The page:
email@example.com: Re: my horse's visit to the dentist
Re: my horse's visit to the dentist
Laney Humphrey (firstname.lastname@example.org)
Wed, 9 Apr 1997 09:29:24 -0700
Kat - Thanks for your comments. Obviously we stand on opposite sides of the
fence re equine dentistry. I'll take it upon myself to try to change some
people's minds. From what I have seen and heard, dentistry beyond the
occasional floating can eliminate our dependence on:
- (some amount of) feed supplements because the horse can better process its
-corrective shoeing because some imbalances and crookednesses originate in a
-exercise: what's the point of exercising the wrong muscles or muscles used
wrong to defend against pain (from untreated teeth);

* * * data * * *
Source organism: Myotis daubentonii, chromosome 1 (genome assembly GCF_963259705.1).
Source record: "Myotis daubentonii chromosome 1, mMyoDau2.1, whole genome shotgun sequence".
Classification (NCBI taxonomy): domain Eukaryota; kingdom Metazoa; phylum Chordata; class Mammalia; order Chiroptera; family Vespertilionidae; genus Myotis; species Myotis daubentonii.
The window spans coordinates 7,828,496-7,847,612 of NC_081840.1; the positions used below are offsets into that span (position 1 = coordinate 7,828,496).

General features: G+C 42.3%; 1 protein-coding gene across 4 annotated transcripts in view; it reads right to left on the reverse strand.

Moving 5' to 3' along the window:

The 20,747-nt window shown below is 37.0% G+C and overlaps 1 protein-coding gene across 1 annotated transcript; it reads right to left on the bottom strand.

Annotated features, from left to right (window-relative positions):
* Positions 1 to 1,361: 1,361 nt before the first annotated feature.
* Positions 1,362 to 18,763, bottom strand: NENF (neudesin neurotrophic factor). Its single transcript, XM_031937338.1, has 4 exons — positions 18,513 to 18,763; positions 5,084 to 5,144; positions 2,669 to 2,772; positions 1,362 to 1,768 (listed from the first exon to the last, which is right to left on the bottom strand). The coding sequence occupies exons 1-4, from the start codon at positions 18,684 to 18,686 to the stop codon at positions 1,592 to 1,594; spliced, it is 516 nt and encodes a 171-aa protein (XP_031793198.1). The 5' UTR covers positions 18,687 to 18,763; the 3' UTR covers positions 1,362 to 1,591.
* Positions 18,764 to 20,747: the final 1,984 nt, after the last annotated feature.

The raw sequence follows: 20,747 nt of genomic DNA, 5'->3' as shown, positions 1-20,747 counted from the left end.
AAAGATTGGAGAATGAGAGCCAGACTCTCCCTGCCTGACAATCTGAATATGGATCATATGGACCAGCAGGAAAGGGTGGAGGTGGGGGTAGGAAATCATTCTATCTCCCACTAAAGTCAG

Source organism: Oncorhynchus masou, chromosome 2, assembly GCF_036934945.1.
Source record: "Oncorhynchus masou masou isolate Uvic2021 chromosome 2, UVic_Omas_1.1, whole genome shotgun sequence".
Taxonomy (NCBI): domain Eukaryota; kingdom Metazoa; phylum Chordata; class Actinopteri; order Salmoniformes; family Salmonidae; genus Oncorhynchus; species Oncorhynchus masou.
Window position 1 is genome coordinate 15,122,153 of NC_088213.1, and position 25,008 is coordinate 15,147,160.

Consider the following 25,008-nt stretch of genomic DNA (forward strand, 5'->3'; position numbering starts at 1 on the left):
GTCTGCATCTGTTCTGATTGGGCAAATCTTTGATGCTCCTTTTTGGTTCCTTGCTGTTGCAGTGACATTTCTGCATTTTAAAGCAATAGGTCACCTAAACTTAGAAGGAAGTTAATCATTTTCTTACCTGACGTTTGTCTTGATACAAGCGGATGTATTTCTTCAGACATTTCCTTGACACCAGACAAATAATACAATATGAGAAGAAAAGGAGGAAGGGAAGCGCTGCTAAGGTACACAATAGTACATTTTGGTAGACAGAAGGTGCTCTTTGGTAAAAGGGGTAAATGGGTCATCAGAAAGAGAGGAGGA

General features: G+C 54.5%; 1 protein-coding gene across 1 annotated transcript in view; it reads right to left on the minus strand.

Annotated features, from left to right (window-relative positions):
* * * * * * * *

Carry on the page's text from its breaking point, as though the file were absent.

-grooming: who enjoys grooming/bridling a head shy horse (made that way by
chronic pain, especially in the TM joint which gets arthritic from teeth
problems or by long canines banged by the bit, etc.);
-schooling: no amount of schooling will really change a horse who cannot or
will not put itself in the right frame because of problems in its mouth.
Disagree with me or even flame me if you want, but I think there is
far less cruelty involved in seeking the help of all equine practioners,
including good dentists, to identify and solve the underlying problem than
in continuing treat the symptoms in the belief that more food, more
schooling, more expensive corrective shoes,more wormer are really dealing
with the problem.
Happy trails, Laney
ps:I'll assume you are being facetious in implying that I advocate not
feeding or watering or ignoring regularing shoeing. lh
Kat writes: Laney Humphrey wrote:
>>> It's THE most important thing we can do for our horses to effectively
>> extend the useful lives of our horses.
Kat:>That's a bit strong isn't it. Good food, ample water, exercise, hoof
care, worming, and grooming...not to mention proper schooling.